Friday, September 13, 2013
Aggies have shut down Tide offense before
By Mackenzie Kraemer & Katie Sharp
AP Photo/Dave MartinTexas A&M hosts Alabama Saturday in arguably the most anticipated game of the season. While Johnny Manziel has garnered much of the attention, the ability of Texas A&M’s defense to slow down Alabama’s offense will play a significant role in determining the outcome.
The Texas A&M defense caused trouble for Alabama a year ago.
Looking Back to Last Year
The Aggies’ defense, especially early in the game, was a key factor in last year’s upset. Texas A&M jumped out to a 20-0 first quarter lead, as the Aggies held Alabama to a single first down and a season-low 34 yards in the first 15 minutes.
AJ McCarron completed 1-of-5 passes for five yards with an interception, posting a QBR of 0.2 in the opening quarter. That was the worst of any quarter in his career (minimum four action plays).
McCarron bounced back to throw for a career-high 309 yards, including 201 yards in the fourth quarter. But he uncharacteristically struggled in the red zone, sealing A&M’s win with an interception on fourth-and-goal with 1:36 remaining.
Alabama’s running game also did not perform up to its usual standards. Last season, Alabama led the SEC in yards after contact (1,394 yards) and broken tackles (35).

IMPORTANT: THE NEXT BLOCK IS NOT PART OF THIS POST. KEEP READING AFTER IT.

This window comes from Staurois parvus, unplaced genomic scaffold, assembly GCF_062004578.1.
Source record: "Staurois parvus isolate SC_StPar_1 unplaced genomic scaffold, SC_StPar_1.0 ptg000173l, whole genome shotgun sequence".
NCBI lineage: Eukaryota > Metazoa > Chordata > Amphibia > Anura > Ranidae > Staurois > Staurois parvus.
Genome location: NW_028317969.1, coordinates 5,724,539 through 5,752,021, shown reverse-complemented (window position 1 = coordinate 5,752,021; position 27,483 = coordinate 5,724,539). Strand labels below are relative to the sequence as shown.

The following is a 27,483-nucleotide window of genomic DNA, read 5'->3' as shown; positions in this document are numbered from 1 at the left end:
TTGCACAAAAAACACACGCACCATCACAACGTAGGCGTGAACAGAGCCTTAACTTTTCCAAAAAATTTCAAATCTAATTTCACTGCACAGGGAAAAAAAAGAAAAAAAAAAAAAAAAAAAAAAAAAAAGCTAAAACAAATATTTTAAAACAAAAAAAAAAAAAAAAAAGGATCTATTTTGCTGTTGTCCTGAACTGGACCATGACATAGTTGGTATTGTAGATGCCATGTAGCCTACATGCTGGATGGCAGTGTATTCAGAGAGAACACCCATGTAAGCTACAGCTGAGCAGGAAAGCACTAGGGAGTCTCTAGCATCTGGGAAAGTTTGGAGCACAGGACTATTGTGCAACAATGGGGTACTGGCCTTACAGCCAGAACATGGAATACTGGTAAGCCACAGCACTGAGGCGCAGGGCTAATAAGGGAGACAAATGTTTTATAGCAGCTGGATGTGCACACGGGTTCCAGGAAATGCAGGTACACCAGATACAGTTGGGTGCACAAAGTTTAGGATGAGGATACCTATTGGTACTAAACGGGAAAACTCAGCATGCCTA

Yet Texas A&M held Alabama to a season-low 42 yards after contact and didn’t allow them to break a single tackle in last year’s meeting. It was the only SEC game last year the Tide didn’t have a single run of 20 or more yards.
Looking Ahead to Saturday
Texas A&M’s defense enters Saturday struggling mightily against the run. Both Rice and Sam Houston State rushed for at least 240 yards in A&M's first two games this season, more than the Aggies allowed in any game last season.
Tackling has been a major issue for the Aggies. They’ve missed 18 tackles and had nine tackle attempts broken, tied for the most among SEC teams.
Alabama had its own problems offensively in its season opener, as the rebuilt offensive line struggled to contain Virginia Tech’s front seven.
Alabama was held to 96 yards rushing, its lowest total since its 2011 loss to LSU. Including sacks, Tide players were hit behind the line of scrimmage on half of their rushes against the Hokies. Last year Alabama players were hit in the backfield only 15 percent of the time.
McCarron, who finished with the second-worst QBR of his career (23.4), took four sacks and was hurried or knocked down on six of his 23 pass attempts (26 percent). Last year McCarron was hurried or knocked down on fewer than eight percent of pass attempts.
Texas A&M, however, has struggled to get to the quarterback in its first two games. The Aggies have only 10 total pressures this season, tied for the fewest in the SEC.
McCarron also needs to re-connect with his main passing target, Amari Cooper, who caught just four of 10 targets for 38 yards against Virginia Tech. In 2012 McCarron completed 77 percent of his passes to Cooper, his highest rate to any wide receiver.
Last year the Aggies couldn’t contain Cooper, who caught six of nine targets for 136 yards, including a 54-yard touchdown that cut Alabama’s deficit to five points in the fourth quarter.